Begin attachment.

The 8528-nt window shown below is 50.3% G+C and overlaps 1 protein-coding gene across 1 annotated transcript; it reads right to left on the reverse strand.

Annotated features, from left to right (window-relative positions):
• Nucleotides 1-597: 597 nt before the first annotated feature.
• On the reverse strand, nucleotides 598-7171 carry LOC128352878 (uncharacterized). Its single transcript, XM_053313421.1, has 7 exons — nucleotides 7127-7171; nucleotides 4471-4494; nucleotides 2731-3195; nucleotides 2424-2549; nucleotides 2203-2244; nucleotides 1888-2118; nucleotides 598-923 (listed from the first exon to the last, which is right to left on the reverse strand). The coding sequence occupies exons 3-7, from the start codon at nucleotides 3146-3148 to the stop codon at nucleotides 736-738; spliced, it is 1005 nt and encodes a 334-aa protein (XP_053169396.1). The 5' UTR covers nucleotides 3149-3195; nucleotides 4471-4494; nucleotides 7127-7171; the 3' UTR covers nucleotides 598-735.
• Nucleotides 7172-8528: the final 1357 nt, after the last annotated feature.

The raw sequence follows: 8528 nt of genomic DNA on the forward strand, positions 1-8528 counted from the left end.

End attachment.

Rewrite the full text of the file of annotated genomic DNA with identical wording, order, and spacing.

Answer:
The 8528-nt window shown below is 50.3% G+C and overlaps 1 protein-coding gene across 1 annotated transcript; it reads right to left on the reverse strand.

Annotated features, from left to right (window-relative positions):
• Nucleotides 1-597: 597 nt before the first annotated feature.
• On the reverse strand, nucleotides 598-7171 carry LOC128352878 (uncharacterized). Its single transcript, XM_053313421.1, has 7 exons — nucleotides 7127-7171; nucleotides 4471-4494; nucleotides 2731-3195; nucleotides 2424-2549; nucleotides 2203-2244; nucleotides 1888-2118; nucleotides 598-923 (listed from the first exon to the last, which is right to left on the reverse strand). The coding sequence occupies exons 3-7, from the start codon at nucleotides 3146-3148 to the stop codon at nucleotides 736-738; spliced, it is 1005 nt and encodes a 334-aa protein (XP_053169396.1). The 5' UTR covers nucleotides 3149-3195; nucleotides 4471-4494; nucleotides 7127-7171; the 3' UTR covers nucleotides 598-735.
• Nucleotides 7172-8528: the final 1357 nt, after the last annotated feature.

The raw sequence follows: 8528 nt of genomic DNA on the forward strand, positions 1-8528 counted from the left end.